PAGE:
I can think of a couple of reasons why the second approach is faster.
Here you're creating an empty list for each
element, even if you're never going to use it. You're also calling the
setdefault method for every element, and that amounts to one hash table lookup and a possible hash table write, plus the cost of calling the method itself, which is not insignificant in python. Finally, as the others have pointed out after I posted this answer, you're looking up the
setdefault attribute once for each
element, even though it always references the same method.
In the second example you avoid all of these inefficiencies. You're only creating as many lists as you need, and you do it all without calling any method but the required
list.append, interspersed with a smattering of dictionary assignments. You're also in effect replacing the hash table lookup with a simple comparison (
element.name != cur_name), and that's another improvement.
I expect you also get cache benefits, since you're not jumping all over the place when adding items to lists (which would cause lots of cache misses), but work on one list at a time. This way, the relevant memory is probably in a cache layer very near the CPU so that the process is faster. This effect should not be underestimated -- getting data from RAM is two orders of magnitude (or ~100 times) slower than reading it from L1 cache (source).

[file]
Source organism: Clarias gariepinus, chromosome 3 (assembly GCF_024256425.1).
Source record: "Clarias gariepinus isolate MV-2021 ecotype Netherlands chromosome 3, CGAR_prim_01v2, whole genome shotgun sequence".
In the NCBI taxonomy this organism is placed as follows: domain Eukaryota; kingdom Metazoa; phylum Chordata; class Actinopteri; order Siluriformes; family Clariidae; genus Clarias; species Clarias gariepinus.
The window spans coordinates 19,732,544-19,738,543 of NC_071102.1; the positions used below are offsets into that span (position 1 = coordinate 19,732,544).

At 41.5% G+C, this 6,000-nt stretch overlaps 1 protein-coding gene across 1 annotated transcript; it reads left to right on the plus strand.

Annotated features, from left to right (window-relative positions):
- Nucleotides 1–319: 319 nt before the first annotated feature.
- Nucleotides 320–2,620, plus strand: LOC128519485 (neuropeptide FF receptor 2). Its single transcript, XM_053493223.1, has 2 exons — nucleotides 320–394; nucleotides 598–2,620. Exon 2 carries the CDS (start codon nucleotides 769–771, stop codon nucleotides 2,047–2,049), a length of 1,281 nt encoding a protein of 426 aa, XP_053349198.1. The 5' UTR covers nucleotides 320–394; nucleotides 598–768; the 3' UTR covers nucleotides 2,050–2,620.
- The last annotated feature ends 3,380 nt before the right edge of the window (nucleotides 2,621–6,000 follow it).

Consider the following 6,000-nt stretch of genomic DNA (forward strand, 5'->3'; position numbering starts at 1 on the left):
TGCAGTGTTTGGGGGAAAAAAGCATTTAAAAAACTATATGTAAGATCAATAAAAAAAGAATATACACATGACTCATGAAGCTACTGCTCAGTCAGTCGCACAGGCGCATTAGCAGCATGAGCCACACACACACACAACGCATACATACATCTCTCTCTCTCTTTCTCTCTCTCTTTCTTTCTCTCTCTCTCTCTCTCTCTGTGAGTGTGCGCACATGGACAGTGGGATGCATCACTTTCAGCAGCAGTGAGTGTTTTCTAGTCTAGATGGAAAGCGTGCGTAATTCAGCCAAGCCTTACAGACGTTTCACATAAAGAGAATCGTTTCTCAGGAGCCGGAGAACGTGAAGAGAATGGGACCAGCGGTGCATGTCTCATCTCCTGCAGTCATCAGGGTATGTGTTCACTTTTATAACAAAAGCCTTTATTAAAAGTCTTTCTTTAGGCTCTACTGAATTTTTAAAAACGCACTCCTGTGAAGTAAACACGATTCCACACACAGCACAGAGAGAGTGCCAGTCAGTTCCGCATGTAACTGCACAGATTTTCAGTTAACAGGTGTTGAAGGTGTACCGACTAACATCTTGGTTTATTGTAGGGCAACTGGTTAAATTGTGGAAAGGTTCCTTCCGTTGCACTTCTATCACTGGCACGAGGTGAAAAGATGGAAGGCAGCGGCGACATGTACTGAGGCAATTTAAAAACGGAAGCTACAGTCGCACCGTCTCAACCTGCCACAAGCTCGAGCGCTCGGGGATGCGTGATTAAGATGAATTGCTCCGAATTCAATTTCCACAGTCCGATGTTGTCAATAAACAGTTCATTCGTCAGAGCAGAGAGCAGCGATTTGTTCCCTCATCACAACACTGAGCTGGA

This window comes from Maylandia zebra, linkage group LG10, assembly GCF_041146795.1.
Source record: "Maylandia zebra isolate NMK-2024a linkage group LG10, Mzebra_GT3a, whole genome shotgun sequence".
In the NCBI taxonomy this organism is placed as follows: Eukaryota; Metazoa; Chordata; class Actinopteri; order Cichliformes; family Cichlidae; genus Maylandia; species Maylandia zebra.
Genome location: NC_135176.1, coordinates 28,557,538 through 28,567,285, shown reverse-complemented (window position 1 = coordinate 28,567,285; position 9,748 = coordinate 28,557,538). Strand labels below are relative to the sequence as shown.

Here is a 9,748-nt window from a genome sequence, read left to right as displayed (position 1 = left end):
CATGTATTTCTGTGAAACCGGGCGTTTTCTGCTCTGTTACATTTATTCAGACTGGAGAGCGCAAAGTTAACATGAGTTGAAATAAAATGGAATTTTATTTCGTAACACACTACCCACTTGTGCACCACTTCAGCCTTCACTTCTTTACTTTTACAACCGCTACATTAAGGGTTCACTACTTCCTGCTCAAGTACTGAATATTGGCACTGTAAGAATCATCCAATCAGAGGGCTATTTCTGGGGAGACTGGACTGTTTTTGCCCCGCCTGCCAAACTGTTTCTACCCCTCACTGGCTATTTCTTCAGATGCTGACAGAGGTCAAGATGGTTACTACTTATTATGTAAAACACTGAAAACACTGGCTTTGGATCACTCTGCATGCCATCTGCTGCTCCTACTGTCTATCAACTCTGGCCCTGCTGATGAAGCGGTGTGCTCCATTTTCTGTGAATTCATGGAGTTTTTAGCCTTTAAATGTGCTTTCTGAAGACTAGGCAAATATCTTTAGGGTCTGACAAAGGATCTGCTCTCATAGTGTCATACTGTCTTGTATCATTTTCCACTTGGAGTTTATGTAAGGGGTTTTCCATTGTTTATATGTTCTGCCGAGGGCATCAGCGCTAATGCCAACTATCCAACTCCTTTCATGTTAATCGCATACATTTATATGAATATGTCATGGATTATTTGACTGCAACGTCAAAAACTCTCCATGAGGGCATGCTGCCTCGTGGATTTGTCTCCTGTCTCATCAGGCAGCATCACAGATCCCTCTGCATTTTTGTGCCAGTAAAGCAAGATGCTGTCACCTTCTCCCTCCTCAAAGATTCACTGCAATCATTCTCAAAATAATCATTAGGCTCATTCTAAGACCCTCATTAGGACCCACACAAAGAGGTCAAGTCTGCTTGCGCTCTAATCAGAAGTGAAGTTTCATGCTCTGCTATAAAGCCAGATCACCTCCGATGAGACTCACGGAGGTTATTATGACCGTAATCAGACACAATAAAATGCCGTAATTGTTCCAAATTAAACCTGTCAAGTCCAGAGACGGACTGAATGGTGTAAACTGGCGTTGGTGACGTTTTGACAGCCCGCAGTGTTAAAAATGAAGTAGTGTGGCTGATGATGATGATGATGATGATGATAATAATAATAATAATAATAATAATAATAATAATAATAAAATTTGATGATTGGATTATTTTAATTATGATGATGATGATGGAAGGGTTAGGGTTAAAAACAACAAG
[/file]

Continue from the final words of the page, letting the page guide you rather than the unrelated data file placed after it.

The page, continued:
Of course the sorting adds a little time, but python has one of the best and most optimized sorting algorithms in the world, all coded in C, so it doesn't outweigh the benefits listed above.
I don't know why the second solution is more memory efficient though. As Jiri points out it might be the unneccessary lists, but my understanding is that these should have been collected immediately by the garbage collector, so it should only increase the memory usage by a tiny amount -- the size of a single empty list. Maybe it's because the garbage collector is lazier than I thought.